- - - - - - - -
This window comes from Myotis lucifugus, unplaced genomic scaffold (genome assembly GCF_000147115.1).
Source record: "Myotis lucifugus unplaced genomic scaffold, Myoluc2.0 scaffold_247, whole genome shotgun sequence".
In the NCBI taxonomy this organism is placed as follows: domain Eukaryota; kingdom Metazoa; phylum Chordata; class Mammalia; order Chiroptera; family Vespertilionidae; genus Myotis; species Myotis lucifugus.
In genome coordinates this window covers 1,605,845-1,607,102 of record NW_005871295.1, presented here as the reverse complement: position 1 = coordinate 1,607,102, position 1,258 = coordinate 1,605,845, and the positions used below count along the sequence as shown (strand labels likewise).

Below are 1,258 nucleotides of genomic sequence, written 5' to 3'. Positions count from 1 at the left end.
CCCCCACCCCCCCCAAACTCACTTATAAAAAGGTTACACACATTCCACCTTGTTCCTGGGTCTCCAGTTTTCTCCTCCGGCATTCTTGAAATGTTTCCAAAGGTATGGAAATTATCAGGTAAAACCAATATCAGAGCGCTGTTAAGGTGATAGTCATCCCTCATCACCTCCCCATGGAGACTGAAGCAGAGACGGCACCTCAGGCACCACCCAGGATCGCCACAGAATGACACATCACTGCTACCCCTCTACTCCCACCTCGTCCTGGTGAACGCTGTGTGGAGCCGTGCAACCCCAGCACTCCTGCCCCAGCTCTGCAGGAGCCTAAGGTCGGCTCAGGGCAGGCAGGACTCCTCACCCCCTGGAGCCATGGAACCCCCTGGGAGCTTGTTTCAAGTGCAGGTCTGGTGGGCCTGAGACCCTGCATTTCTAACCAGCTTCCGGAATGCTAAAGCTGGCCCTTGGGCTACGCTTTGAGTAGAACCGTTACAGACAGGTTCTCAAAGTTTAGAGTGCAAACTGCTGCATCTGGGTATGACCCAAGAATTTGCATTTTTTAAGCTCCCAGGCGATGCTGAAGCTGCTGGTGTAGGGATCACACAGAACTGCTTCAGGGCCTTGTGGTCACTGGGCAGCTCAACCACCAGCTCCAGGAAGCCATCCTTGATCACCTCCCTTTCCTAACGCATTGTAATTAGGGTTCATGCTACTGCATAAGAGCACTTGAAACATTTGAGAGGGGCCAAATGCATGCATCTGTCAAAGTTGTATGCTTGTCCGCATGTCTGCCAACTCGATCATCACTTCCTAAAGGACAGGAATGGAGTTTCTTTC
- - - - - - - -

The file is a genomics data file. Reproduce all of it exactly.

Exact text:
This window comes from Myotis lucifugus, unplaced genomic scaffold (genome assembly GCF_000147115.1).
Source record: "Myotis lucifugus unplaced genomic scaffold, Myoluc2.0 scaffold_247, whole genome shotgun sequence".
In the NCBI taxonomy this organism is placed as follows: domain Eukaryota; kingdom Metazoa; phylum Chordata; class Mammalia; order Chiroptera; family Vespertilionidae; genus Myotis; species Myotis lucifugus.
In genome coordinates this window covers 1,605,845-1,607,102 of record NW_005871295.1, presented here as the reverse complement: position 1 = coordinate 1,607,102, position 1,258 = coordinate 1,605,845, and the positions used below count along the sequence as shown (strand labels likewise).

Below are 1,258 nucleotides of genomic sequence, written 5' to 3'. Positions count from 1 at the left end.
CCCCCACCCCCCCCAAACTCACTTATAAAAAGGTTACACACATTCCACCTTGTTCCTGGGTCTCCAGTTTTCTCCTCCGGCATTCTTGAAATGTTTCCAAAGGTATGGAAATTATCAGGTAAAACCAATATCAGAGCGCTGTTAAGGTGATAGTCATCCCTCATCACCTCCCCATGGAGACTGAAGCAGAGACGGCACCTCAGGCACCACCCAGGATCGCCACAGAATGACACATCACTGCTACCCCTCTACTCCCACCTCGTCCTGGTGAACGCTGTGTGGAGCCGTGCAACCCCAGCACTCCTGCCCCAGCTCTGCAGGAGCCTAAGGTCGGCTCAGGGCAGGCAGGACTCCTCACCCCCTGGAGCCATGGAACCCCCTGGGAGCTTGTTTCAAGTGCAGGTCTGGTGGGCCTGAGACCCTGCATTTCTAACCAGCTTCCGGAATGCTAAAGCTGGCCCTTGGGCTACGCTTTGAGTAGAACCGTTACAGACAGGTTCTCAAAGTTTAGAGTGCAAACTGCTGCATCTGGGTATGACCCAAGAATTTGCATTTTTTAAGCTCCCAGGCGATGCTGAAGCTGCTGGTGTAGGGATCACACAGAACTGCTTCAGGGCCTTGTGGTCACTGGGCAGCTCAACCACCAGCTCCAGGAAGCCATCCTTGATCACCTCCCTTTCCTAACGCATTGTAATTAGGGTTCATGCTACTGCATAAGAGCACTTGAAACATTTGAGAGGGGCCAAATGCATGCATCTGTCAAAGTTGTATGCTTGTCCGCATGTCTGCCAACTCGATCATCACTTCCTAAAGGACAGGAATGGAGTTTCTTTC